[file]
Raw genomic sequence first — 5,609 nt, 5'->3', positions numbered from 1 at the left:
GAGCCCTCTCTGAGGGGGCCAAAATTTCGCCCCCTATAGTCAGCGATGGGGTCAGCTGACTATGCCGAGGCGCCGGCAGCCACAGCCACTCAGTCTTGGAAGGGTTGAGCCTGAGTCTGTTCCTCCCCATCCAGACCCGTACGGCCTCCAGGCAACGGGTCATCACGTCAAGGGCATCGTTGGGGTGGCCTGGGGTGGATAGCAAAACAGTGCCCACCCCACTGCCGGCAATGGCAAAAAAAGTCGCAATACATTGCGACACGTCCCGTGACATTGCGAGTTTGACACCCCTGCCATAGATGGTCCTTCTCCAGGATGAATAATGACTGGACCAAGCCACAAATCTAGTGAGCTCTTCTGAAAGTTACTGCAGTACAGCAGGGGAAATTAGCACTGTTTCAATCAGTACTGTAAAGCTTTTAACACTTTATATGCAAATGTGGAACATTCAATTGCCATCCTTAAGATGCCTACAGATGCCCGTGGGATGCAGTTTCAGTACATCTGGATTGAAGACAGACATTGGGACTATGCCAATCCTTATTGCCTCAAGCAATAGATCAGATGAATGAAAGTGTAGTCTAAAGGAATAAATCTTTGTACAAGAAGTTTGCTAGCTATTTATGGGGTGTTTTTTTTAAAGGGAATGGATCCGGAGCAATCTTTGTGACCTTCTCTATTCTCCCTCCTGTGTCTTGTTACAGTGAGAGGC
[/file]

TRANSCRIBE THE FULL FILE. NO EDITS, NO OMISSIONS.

Raw genomic sequence first — 5,609 nt, 5'->3', positions numbered from 1 at the left:
GAGCCCTCTCTGAGGGGGCCAAAATTTCGCCCCCTATAGTCAGCGATGGGGTCAGCTGACTATGCCGAGGCGCCGGCAGCCACAGCCACTCAGTCTTGGAAGGGTTGAGCCTGAGTCTGTTCCTCCCCATCCAGACCCGTACGGCCTCCAGGCAACGGGTCATCACGTCAAGGGCATCGTTGGGGTGGCCTGGGGTGGATAGCAAAACAGTGCCCACCCCACTGCCGGCAATGGCAAAAAAAGTCGCAATACATTGCGACACGTCCCGTGACATTGCGAGTTTGACACCCCTGCCATAGATGGTCCTTCTCCAGGATGAATAATGACTGGACCAAGCCACAAATCTAGTGAGCTCTTCTGAAAGTTACTGCAGTACAGCAGGGGAAATTAGCACTGTTTCAATCAGTACTGTAAAGCTTTTAACACTTTATATGCAAATGTGGAACATTCAATTGCCATCCTTAAGATGCCTACAGATGCCCGTGGGATGCAGTTTCAGTACATCTGGATTGAAGACAGACATTGGGACTATGCCAATCCTTATTGCCTCAAGCAATAGATCAGATGAATGAAAGTGTAGTCTAAAGGAATAAATCTTTGTACAAGAAGTTTGCTAGCTATTTATGGGGTGTTTTTTTTAAAGGGAATGGATCCGGAGCAATCTTTGTGACCTTCTCTATTCTCCCTCCTGTGTCTTGTTACAGTGAGAGGC